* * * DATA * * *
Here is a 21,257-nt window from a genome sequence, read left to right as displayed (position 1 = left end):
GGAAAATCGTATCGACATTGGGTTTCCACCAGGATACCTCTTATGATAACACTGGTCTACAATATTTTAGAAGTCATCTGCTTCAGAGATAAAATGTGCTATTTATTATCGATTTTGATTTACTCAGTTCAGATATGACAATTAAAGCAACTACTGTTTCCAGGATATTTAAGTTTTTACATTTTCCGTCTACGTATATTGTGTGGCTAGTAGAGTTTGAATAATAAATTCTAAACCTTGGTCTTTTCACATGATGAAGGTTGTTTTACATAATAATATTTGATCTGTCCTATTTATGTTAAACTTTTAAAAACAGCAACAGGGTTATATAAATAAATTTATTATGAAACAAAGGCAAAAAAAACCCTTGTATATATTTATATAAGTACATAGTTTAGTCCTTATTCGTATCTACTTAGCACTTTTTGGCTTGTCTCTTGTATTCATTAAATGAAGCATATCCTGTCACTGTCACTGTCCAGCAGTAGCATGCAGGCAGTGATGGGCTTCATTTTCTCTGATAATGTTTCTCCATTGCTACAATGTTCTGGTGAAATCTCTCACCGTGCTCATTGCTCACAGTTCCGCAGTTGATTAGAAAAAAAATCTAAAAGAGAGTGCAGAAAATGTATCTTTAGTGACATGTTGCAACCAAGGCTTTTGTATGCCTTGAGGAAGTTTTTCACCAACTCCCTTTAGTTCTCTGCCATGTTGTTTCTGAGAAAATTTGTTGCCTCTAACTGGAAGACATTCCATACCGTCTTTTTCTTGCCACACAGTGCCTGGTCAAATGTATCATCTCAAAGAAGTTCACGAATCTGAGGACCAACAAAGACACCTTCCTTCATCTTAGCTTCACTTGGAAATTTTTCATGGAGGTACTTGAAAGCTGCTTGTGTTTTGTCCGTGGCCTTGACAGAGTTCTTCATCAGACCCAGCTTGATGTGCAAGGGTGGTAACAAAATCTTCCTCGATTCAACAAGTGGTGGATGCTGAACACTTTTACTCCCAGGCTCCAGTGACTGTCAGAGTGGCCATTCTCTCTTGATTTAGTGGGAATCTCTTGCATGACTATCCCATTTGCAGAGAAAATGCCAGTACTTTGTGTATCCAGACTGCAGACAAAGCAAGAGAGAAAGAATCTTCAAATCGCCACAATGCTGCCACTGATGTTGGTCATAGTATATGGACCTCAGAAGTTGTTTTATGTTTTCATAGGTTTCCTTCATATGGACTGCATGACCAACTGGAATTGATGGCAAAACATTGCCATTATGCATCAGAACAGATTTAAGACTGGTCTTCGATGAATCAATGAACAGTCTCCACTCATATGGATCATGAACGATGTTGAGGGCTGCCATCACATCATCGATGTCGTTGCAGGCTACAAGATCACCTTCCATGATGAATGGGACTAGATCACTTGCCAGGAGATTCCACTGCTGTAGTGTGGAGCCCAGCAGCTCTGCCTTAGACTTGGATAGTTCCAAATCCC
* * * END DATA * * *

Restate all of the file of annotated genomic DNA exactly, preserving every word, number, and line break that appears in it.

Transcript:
Here is a 21,257-nt window from a genome sequence, read left to right as displayed (position 1 = left end):
GGAAAATCGTATCGACATTGGGTTTCCACCAGGATACCTCTTATGATAACACTGGTCTACAATATTTTAGAAGTCATCTGCTTCAGAGATAAAATGTGCTATTTATTATCGATTTTGATTTACTCAGTTCAGATATGACAATTAAAGCAACTACTGTTTCCAGGATATTTAAGTTTTTACATTTTCCGTCTACGTATATTGTGTGGCTAGTAGAGTTTGAATAATAAATTCTAAACCTTGGTCTTTTCACATGATGAAGGTTGTTTTACATAATAATATTTGATCTGTCCTATTTATGTTAAACTTTTAAAAACAGCAACAGGGTTATATAAATAAATTTATTATGAAACAAAGGCAAAAAAAACCCTTGTATATATTTATATAAGTACATAGTTTAGTCCTTATTCGTATCTACTTAGCACTTTTTGGCTTGTCTCTTGTATTCATTAAATGAAGCATATCCTGTCACTGTCACTGTCCAGCAGTAGCATGCAGGCAGTGATGGGCTTCATTTTCTCTGATAATGTTTCTCCATTGCTACAATGTTCTGGTGAAATCTCTCACCGTGCTCATTGCTCACAGTTCCGCAGTTGATTAGAAAAAAAATCTAAAAGAGAGTGCAGAAAATGTATCTTTAGTGACATGTTGCAACCAAGGCTTTTGTATGCCTTGAGGAAGTTTTTCACCAACTCCCTTTAGTTCTCTGCCATGTTGTTTCTGAGAAAATTTGTTGCCTCTAACTGGAAGACATTCCATACCGTCTTTTTCTTGCCACACAGTGCCTGGTCAAATGTATCATCTCAAAGAAGTTCACGAATCTGAGGACCAACAAAGACACCTTCCTTCATCTTAGCTTCACTTGGAAATTTTTCATGGAGGTACTTGAAAGCTGCTTGTGTTTTGTCCGTGGCCTTGACAGAGTTCTTCATCAGACCCAGCTTGATGTGCAAGGGTGGTAACAAAATCTTCCTCGATTCAACAAGTGGTGGATGCTGAACACTTTTACTCCCAGGCTCCAGTGACTGTCAGAGTGGCCATTCTCTCTTGATTTAGTGGGAATCTCTTGCATGACTATCCCATTTGCAGAGAAAATGCCAGTACTTTGTGTATCCAGACTGCAGACAAAGCAAGAGAGAAAGAATCTTCAAATCGCCACAATGCTGCCACTGATGTTGGTCATAGTATATGGACCTCAGAAGTTGTTTTATGTTTTCATAGGTTTCCTTCATATGGACTGCATGACCAACTGGAATTGATGGCAAAACATTGCCATTATGCATCAGAACAGATTTAAGACTGGTCTTCGATGAATCAATGAACAGTCTCCACTCATATGGATCATGAACGATGTTGAGGGCTGCCATCACATCATCGATGTCGTTGCAGGCTACAAGATCACCTTCCATGATGAATGGGACTAGATCACTTGCCAGGAGATTCCACTGCTGTAGTGTGGAGCCCAGCAGCTCTGCCTTAGACTTGGATAGTTCCAAATCCC